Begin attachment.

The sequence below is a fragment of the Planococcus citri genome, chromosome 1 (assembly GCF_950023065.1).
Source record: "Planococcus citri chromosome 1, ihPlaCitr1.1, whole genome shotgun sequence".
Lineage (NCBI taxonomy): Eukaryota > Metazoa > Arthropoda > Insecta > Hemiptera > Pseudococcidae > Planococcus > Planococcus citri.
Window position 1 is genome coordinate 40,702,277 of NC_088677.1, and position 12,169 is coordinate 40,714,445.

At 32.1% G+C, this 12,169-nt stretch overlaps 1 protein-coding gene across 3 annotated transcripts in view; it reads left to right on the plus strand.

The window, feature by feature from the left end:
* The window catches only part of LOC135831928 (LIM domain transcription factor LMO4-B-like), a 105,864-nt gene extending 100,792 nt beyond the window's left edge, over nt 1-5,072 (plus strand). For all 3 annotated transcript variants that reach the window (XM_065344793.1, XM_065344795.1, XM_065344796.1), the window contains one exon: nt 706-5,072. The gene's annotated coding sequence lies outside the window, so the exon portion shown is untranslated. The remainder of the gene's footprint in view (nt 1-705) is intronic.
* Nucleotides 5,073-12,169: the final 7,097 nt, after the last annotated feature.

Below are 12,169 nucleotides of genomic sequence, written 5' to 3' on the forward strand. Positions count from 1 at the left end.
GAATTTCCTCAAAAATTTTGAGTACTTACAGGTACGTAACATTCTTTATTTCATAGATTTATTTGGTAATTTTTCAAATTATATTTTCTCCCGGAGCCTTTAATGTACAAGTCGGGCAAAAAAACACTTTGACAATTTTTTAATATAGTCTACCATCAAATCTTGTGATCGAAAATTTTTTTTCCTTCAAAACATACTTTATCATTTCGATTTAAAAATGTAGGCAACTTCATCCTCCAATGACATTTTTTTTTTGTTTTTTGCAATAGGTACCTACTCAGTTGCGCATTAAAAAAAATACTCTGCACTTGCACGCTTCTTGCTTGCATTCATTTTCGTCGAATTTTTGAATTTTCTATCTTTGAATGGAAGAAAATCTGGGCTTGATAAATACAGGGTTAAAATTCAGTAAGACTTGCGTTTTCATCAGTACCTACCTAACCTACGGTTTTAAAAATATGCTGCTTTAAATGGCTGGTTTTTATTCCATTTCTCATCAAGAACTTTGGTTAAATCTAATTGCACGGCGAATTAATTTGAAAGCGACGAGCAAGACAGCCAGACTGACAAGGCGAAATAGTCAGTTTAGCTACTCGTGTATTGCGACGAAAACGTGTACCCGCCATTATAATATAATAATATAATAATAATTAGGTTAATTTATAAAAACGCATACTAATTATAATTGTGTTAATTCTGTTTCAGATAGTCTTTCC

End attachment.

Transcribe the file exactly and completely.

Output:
The sequence below is a fragment of the Planococcus citri genome, chromosome 1 (assembly GCF_950023065.1).
Source record: "Planococcus citri chromosome 1, ihPlaCitr1.1, whole genome shotgun sequence".
Lineage (NCBI taxonomy): Eukaryota > Metazoa > Arthropoda > Insecta > Hemiptera > Pseudococcidae > Planococcus > Planococcus citri.
Window position 1 is genome coordinate 40,702,277 of NC_088677.1, and position 12,169 is coordinate 40,714,445.

At 32.1% G+C, this 12,169-nt stretch overlaps 1 protein-coding gene across 3 annotated transcripts in view; it reads left to right on the plus strand.

The window, feature by feature from the left end:
* The window catches only part of LOC135831928 (LIM domain transcription factor LMO4-B-like), a 105,864-nt gene extending 100,792 nt beyond the window's left edge, over nt 1-5,072 (plus strand). For all 3 annotated transcript variants that reach the window (XM_065344793.1, XM_065344795.1, XM_065344796.1), the window contains one exon: nt 706-5,072. The gene's annotated coding sequence lies outside the window, so the exon portion shown is untranslated. The remainder of the gene's footprint in view (nt 1-705) is intronic.
* Nucleotides 5,073-12,169: the final 7,097 nt, after the last annotated feature.

Below are 12,169 nucleotides of genomic sequence, written 5' to 3' on the forward strand. Positions count from 1 at the left end.
GAATTTCCTCAAAAATTTTGAGTACTTACAGGTACGTAACATTCTTTATTTCATAGATTTATTTGGTAATTTTTCAAATTATATTTTCTCCCGGAGCCTTTAATGTACAAGTCGGGCAAAAAAACACTTTGACAATTTTTTAATATAGTCTACCATCAAATCTTGTGATCGAAAATTTTTTTTCCTTCAAAACATACTTTATCATTTCGATTTAAAAATGTAGGCAACTTCATCCTCCAATGACATTTTTTTTTTGTTTTTTGCAATAGGTACCTACTCAGTTGCGCATTAAAAAAAATACTCTGCACTTGCACGCTTCTTGCTTGCATTCATTTTCGTCGAATTTTTGAATTTTCTATCTTTGAATGGAAGAAAATCTGGGCTTGATAAATACAGGGTTAAAATTCAGTAAGACTTGCGTTTTCATCAGTACCTACCTAACCTACGGTTTTAAAAATATGCTGCTTTAAATGGCTGGTTTTTATTCCATTTCTCATCAAGAACTTTGGTTAAATCTAATTGCACGGCGAATTAATTTGAAAGCGACGAGCAAGACAGCCAGACTGACAAGGCGAAATAGTCAGTTTAGCTACTCGTGTATTGCGACGAAAACGTGTACCCGCCATTATAATATAATAATATAATAATAATTAGGTTAATTTATAAAAACGCATACTAATTATAATTGTGTTAATTCTGTTTCAGATAGTCTTTCC